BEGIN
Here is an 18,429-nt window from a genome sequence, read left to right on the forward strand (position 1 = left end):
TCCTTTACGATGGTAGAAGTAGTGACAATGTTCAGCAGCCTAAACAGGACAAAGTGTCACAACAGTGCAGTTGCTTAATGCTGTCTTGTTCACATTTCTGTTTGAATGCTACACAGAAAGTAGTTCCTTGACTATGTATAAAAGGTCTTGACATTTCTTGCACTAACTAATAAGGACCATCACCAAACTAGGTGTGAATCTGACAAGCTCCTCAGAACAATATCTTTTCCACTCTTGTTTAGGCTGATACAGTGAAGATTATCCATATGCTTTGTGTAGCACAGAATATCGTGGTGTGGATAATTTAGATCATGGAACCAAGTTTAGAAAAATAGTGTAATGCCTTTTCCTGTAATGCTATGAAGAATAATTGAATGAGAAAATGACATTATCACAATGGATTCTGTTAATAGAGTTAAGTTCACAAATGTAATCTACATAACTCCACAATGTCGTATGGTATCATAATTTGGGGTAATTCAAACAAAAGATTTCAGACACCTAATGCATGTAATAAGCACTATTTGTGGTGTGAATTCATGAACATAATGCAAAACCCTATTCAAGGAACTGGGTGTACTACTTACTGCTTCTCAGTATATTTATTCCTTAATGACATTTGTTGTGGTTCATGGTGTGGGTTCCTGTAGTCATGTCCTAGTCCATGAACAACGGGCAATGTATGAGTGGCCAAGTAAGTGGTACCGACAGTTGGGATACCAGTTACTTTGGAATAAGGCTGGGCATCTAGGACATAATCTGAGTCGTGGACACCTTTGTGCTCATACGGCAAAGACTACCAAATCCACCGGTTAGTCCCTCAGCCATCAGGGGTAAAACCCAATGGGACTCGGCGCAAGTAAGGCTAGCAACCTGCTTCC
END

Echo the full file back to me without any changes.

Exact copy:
Here is an 18,429-nt window from a genome sequence, read left to right on the forward strand (position 1 = left end):
TCCTTTACGATGGTAGAAGTAGTGACAATGTTCAGCAGCCTAAACAGGACAAAGTGTCACAACAGTGCAGTTGCTTAATGCTGTCTTGTTCACATTTCTGTTTGAATGCTACACAGAAAGTAGTTCCTTGACTATGTATAAAAGGTCTTGACATTTCTTGCACTAACTAATAAGGACCATCACCAAACTAGGTGTGAATCTGACAAGCTCCTCAGAACAATATCTTTTCCACTCTTGTTTAGGCTGATACAGTGAAGATTATCCATATGCTTTGTGTAGCACAGAATATCGTGGTGTGGATAATTTAGATCATGGAACCAAGTTTAGAAAAATAGTGTAATGCCTTTTCCTGTAATGCTATGAAGAATAATTGAATGAGAAAATGACATTATCACAATGGATTCTGTTAATAGAGTTAAGTTCACAAATGTAATCTACATAACTCCACAATGTCGTATGGTATCATAATTTGGGGTAATTCAAACAAAAGATTTCAGACACCTAATGCATGTAATAAGCACTATTTGTGGTGTGAATTCATGAACATAATGCAAAACCCTATTCAAGGAACTGGGTGTACTACTTACTGCTTCTCAGTATATTTATTCCTTAATGACATTTGTTGTGGTTCATGGTGTGGGTTCCTGTAGTCATGTCCTAGTCCATGAACAACGGGCAATGTATGAGTGGCCAAGTAAGTGGTACCGACAGTTGGGATACCAGTTACTTTGGAATAAGGCTGGGCATCTAGGACATAATCTGAGTCGTGGACACCTTTGTGCTCATACGGCAAAGACTACCAAATCCACCGGTTAGTCCCTCAGCCATCAGGGGTAAAACCCAATGGGACTCGGCGCAAGTAAGGCTAGCAACCTGCTTCC